Health A-Z

Medical Content Created by the Faculty of the Harvard Medical School


What Is It?

Endometrial tissue lines the inside of the uterus. In endometriosis, the same type of tissue also grows in places outside of the uterus.

Implants or patches of endometriosis may develop in the:

  • Ovaries

  • Outside surface of the uterus

  • Pelvis and lower abdomen

  • Fallopian tubes

  • Spaces between the bladder, uterus and rectum

  • Wall of the rectum, bladder, intestines or appendix (less commonly)

  • Lung, arm, thigh and skin. (This is rare.)

Misplaced endometrial tissue behaves like endometrial tissue in the uterus. It responds to the monthly rise and fall of female hormones. It also can ooze blood during menstruation. This can cause pelvic or abdominal pain.

If the misplaced endometrial tissue enlarges to cover or grow into the ovaries, or if it blocks the fallopian tubes, it can it can interfere with a woman's fertility. .

Endometrial tissue on the ovaries may form into large fluid-filled cysts. These are called endometriomas.

A woman may have an increased risk of endometriosis if:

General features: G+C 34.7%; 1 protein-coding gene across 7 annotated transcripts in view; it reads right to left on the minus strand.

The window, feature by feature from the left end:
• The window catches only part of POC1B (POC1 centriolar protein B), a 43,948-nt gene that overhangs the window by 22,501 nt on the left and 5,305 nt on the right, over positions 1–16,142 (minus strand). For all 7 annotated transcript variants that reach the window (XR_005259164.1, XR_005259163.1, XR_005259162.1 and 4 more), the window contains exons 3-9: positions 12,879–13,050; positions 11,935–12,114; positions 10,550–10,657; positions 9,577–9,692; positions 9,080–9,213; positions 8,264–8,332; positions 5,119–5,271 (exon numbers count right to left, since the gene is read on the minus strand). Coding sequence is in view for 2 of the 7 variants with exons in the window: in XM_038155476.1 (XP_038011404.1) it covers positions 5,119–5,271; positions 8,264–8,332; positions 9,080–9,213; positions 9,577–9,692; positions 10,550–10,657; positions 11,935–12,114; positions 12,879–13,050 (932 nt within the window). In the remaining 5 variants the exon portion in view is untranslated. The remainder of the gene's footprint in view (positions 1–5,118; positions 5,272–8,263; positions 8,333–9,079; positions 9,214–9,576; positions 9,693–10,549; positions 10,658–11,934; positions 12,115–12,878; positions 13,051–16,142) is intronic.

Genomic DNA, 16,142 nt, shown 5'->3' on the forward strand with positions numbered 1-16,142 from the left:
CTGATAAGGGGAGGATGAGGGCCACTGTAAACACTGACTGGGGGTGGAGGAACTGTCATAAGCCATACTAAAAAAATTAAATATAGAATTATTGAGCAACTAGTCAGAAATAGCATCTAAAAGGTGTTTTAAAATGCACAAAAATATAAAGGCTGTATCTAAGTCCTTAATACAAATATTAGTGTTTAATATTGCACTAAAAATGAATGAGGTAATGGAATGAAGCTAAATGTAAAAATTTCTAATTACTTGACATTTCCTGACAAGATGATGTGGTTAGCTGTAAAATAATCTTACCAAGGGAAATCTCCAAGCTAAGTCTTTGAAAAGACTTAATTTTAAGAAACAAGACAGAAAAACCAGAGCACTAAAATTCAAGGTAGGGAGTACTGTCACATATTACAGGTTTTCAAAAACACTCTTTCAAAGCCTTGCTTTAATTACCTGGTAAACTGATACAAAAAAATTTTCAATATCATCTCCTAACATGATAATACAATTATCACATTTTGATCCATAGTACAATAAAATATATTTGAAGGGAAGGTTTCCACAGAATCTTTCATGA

• She has a heavy menstrual flow.

  • She has a short menstrual cycle (27 days or less).

  • She has a close female relative with endometriosis.

A woman's risk is probably lower than average if:

  • She is slightly underweight.

  • She exercises regularly.

  • She has had multiple pregnancies.

  • She has used oral contraceptives.

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From Health A-Z, Harvard Health Publications. Copyright 2007 by the President and Fellows of Harvard College. All rights reserved. Written permission is required to reproduce, in any manner, in whole or in part, the material contained herein. To make a reprint request, contact Harvard Health Publications. Used with permission of StayWell.

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